There is increasing interest in whether the benefits of exercise for cancer patients extends beyond helping prevent and/or mitigate the adverse side effects of cancer treatment to directly inhibiting tumor initiation and progression.1
For example, observational epidemiological studies show regular exercise, at a level similar to that recommended to reduce cardiovascular disease, results in a 25% decrease in breast cancer risk, and a 30-40% decrease in colon cancer risk 2,3. Numerous studies have shown that physical activity decreases prostate cancer incidence by 16-35%, and could reduce the risk of death from prostate cancer by as much as 61% (reviewed in 4). However, these epidemiological observations should be strengthened by pre-clinical animal work to confirm biological plausibility. Additional benefits of pre-clinical studies are that researchers can reduce confounding factors, such as diet and co-morbidities, and they can more carefully dictate exercise prescription. Exercise prescriptions can vary by type, intensity, duration and frequency- each of these variables must be considered before clinicians can prescribe exercise to cancer patients.
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In general, exercise was associated with an anti-cancer effect. Of the 24 papers that examined tumor incidence/development, 58% reported that exercise decreased tumor initiation or multiplicity. Thirty-three papers examined tumor growth/progression with 64% reporting that exercise slowed tumor growth. Jones et al. reported that primary prostate tumor growth was similar in sedentary and exercising mice (though metastatic incidence was reduced) 7, but Gueritat et al. showed slower prostate tumor growth in exercising rats compared to sedentary controls 6. The final prostate cancer study, conducted by Esser et al., was unique because they stratified their animals based on the average distance run each day 8. This study reported that mice that ran more than 5 km/day had a 57% reduction in high grade neoplasias compared to mice that ran less than 5 km/day.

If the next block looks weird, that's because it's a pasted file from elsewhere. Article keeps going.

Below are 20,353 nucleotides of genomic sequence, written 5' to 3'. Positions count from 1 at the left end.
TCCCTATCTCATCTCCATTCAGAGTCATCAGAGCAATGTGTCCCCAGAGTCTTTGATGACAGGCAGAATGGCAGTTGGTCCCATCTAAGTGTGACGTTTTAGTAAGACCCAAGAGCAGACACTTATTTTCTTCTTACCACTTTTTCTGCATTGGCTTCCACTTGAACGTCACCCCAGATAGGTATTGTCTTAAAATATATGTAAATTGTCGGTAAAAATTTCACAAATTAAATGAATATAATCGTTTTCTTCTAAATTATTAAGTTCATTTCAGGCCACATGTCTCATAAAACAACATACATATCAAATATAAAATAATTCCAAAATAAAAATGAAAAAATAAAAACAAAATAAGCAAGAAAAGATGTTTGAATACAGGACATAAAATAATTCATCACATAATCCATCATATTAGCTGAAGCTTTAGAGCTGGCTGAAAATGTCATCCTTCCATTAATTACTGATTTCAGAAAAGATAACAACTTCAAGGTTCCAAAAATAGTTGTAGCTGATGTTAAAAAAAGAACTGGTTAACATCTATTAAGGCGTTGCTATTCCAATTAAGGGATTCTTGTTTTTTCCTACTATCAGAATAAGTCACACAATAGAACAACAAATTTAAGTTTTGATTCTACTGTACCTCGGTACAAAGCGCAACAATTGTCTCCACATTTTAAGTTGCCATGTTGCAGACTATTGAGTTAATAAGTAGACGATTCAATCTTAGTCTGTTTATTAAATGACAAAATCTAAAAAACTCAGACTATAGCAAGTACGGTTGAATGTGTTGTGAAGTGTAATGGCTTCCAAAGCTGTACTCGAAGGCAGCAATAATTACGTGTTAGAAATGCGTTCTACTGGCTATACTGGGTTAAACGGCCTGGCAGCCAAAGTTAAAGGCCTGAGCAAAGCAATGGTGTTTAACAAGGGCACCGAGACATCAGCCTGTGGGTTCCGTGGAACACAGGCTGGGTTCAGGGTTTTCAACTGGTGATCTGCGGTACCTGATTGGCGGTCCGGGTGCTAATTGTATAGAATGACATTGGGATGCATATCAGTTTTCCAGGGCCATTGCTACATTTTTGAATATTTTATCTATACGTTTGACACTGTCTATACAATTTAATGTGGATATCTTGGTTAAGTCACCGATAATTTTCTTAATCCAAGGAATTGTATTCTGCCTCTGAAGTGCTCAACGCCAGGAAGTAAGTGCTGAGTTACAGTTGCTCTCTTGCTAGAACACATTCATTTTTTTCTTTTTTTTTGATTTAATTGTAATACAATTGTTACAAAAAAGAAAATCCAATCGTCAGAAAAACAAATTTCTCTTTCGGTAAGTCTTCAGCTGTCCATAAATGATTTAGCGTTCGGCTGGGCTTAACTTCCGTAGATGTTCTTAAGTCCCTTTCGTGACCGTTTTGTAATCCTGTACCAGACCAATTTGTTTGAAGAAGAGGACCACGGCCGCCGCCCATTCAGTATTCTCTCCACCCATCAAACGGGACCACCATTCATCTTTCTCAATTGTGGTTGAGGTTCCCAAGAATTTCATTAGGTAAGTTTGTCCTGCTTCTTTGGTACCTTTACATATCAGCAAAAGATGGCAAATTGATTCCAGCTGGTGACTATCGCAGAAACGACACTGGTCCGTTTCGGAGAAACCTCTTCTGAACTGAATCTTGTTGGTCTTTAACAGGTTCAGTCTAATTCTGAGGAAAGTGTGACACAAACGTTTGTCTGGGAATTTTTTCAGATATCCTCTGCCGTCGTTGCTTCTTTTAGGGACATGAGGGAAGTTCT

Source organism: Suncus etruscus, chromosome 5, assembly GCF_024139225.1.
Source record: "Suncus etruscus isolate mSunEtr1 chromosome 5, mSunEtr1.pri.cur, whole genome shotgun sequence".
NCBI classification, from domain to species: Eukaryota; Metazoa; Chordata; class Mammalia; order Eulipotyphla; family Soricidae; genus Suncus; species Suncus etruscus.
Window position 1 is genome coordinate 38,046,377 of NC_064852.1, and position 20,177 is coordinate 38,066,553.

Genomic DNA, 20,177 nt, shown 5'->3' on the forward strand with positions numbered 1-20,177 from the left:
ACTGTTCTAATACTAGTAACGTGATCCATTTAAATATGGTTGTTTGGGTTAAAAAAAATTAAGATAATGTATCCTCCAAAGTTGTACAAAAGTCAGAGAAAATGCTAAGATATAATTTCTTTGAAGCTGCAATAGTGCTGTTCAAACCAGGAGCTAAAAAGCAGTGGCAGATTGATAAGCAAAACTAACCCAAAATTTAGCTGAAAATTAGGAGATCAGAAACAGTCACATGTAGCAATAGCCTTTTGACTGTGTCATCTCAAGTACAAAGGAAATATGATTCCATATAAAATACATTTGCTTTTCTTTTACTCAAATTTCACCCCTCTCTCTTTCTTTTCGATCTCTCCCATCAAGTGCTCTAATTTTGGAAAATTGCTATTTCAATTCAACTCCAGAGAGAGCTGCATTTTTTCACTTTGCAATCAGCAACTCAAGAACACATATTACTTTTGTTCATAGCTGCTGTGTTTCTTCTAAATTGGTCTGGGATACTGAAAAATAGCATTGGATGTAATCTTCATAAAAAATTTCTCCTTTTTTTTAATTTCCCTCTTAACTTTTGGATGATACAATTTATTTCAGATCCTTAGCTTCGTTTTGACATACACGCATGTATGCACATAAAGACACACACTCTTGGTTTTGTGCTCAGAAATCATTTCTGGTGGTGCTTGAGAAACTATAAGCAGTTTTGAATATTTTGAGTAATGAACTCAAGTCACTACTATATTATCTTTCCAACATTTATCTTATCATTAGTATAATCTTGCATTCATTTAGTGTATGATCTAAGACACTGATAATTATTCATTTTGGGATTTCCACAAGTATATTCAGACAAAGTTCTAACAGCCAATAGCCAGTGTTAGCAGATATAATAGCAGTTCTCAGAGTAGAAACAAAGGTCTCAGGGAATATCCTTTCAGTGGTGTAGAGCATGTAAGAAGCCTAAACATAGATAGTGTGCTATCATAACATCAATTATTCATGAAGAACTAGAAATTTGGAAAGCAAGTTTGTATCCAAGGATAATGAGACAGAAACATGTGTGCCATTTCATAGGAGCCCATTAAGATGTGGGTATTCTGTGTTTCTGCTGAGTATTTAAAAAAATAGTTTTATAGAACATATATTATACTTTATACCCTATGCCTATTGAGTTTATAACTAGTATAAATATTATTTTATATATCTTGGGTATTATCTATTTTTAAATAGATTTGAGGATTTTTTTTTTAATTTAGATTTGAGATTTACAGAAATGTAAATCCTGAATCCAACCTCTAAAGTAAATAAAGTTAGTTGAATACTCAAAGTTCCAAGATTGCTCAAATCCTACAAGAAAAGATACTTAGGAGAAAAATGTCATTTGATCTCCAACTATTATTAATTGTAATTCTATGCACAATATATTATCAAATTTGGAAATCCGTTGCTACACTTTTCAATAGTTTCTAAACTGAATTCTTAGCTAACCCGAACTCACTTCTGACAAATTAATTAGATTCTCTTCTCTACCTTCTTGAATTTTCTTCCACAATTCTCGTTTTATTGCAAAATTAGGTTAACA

It is important to note that in just the three prostate cancer studies highlighted above, we found heterogeneity in many aspects of study design: Two studies used a murine voluntary wheel running model 7,8, while the third used a forced treadmill model in rats 6. As stated above, two papers transplanted prostate tumor cells, though one of these was an orthotopic transplant 7, and one was sub-cutaneous 6. The third paper used a transgenic mouse model 8.
The considerable heterogeneity extended to all 53 studies we reviewed. Overall, we reported studies using 15 different types of tumors induced by six different methods and 5 different types of exercise. Exercise models were further complicated by difference in frequency, the time exercise was initiated relative to tumor appearance or transplant, and different intensity permutations (such as treadmill incline or additional weight burden in swimming models. Finally, research groups differed in the types of tumor-related data collected (such as tumor growth, incidence, or metastasis) and the level and type of mechanistic correlative studies, if underlying mechanisms were investigated at all. The heterogeneity across the 53 studies precluded any sophisticated statistical analysis, and at this time we are unable to draw any meaningful conclusions specific to tumor or exercise type.